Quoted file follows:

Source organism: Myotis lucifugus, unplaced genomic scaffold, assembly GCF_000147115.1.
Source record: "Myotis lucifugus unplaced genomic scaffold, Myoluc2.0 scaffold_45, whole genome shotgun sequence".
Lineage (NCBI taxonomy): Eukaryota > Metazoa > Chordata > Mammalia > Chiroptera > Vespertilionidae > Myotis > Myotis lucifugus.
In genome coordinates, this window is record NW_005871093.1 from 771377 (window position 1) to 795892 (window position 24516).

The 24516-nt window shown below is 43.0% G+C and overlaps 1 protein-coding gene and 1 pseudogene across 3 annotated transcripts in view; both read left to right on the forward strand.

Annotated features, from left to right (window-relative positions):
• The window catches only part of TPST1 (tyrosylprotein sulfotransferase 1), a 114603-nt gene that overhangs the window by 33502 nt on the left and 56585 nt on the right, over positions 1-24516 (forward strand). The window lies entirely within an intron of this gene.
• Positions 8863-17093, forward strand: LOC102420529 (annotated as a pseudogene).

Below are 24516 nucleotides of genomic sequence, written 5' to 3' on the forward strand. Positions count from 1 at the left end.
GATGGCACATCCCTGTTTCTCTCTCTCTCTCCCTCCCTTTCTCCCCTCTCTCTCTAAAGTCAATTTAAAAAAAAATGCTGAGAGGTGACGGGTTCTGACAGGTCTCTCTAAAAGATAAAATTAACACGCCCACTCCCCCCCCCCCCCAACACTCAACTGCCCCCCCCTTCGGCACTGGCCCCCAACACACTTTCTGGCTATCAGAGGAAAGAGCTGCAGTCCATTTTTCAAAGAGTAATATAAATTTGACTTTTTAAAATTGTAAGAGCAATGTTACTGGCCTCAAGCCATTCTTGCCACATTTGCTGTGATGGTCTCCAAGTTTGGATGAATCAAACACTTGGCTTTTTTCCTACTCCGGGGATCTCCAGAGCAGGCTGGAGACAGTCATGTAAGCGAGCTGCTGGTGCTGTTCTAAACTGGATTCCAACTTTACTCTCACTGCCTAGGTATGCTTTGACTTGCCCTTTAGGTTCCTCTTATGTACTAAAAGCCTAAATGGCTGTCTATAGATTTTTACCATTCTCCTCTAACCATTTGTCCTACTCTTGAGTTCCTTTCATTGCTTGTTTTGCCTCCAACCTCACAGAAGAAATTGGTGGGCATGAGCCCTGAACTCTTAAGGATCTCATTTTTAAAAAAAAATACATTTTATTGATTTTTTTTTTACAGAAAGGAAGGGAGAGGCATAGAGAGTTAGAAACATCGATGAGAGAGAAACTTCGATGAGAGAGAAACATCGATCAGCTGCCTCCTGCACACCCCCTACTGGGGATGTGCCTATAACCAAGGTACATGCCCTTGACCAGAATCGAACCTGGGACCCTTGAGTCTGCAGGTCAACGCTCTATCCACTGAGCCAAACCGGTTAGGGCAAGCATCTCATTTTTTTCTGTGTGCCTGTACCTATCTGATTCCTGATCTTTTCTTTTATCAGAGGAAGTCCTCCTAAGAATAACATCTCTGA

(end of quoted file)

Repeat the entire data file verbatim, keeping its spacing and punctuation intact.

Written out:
Source organism: Myotis lucifugus, unplaced genomic scaffold, assembly GCF_000147115.1.
Source record: "Myotis lucifugus unplaced genomic scaffold, Myoluc2.0 scaffold_45, whole genome shotgun sequence".
Lineage (NCBI taxonomy): Eukaryota > Metazoa > Chordata > Mammalia > Chiroptera > Vespertilionidae > Myotis > Myotis lucifugus.
In genome coordinates, this window is record NW_005871093.1 from 771377 (window position 1) to 795892 (window position 24516).

The 24516-nt window shown below is 43.0% G+C and overlaps 1 protein-coding gene and 1 pseudogene across 3 annotated transcripts in view; both read left to right on the forward strand.

Annotated features, from left to right (window-relative positions):
• The window catches only part of TPST1 (tyrosylprotein sulfotransferase 1), a 114603-nt gene that overhangs the window by 33502 nt on the left and 56585 nt on the right, over positions 1-24516 (forward strand). The window lies entirely within an intron of this gene.
• Positions 8863-17093, forward strand: LOC102420529 (annotated as a pseudogene).

Below are 24516 nucleotides of genomic sequence, written 5' to 3' on the forward strand. Positions count from 1 at the left end.
GATGGCACATCCCTGTTTCTCTCTCTCTCTCCCTCCCTTTCTCCCCTCTCTCTCTAAAGTCAATTTAAAAAAAAATGCTGAGAGGTGACGGGTTCTGACAGGTCTCTCTAAAAGATAAAATTAACACGCCCACTCCCCCCCCCCCCCAACACTCAACTGCCCCCCCCTTCGGCACTGGCCCCCAACACACTTTCTGGCTATCAGAGGAAAGAGCTGCAGTCCATTTTTCAAAGAGTAATATAAATTTGACTTTTTAAAATTGTAAGAGCAATGTTACTGGCCTCAAGCCATTCTTGCCACATTTGCTGTGATGGTCTCCAAGTTTGGATGAATCAAACACTTGGCTTTTTTCCTACTCCGGGGATCTCCAGAGCAGGCTGGAGACAGTCATGTAAGCGAGCTGCTGGTGCTGTTCTAAACTGGATTCCAACTTTACTCTCACTGCCTAGGTATGCTTTGACTTGCCCTTTAGGTTCCTCTTATGTACTAAAAGCCTAAATGGCTGTCTATAGATTTTTACCATTCTCCTCTAACCATTTGTCCTACTCTTGAGTTCCTTTCATTGCTTGTTTTGCCTCCAACCTCACAGAAGAAATTGGTGGGCATGAGCCCTGAACTCTTAAGGATCTCATTTTTAAAAAAAAATACATTTTATTGATTTTTTTTTTACAGAAAGGAAGGGAGAGGCATAGAGAGTTAGAAACATCGATGAGAGAGAAACTTCGATGAGAGAGAAACATCGATCAGCTGCCTCCTGCACACCCCCTACTGGGGATGTGCCTATAACCAAGGTACATGCCCTTGACCAGAATCGAACCTGGGACCCTTGAGTCTGCAGGTCAACGCTCTATCCACTGAGCCAAACCGGTTAGGGCAAGCATCTCATTTTTTTCTGTGTGCCTGTACCTATCTGATTCCTGATCTTTTCTTTTATCAGAGGAAGTCCTCCTAAGAATAACATCTCTGA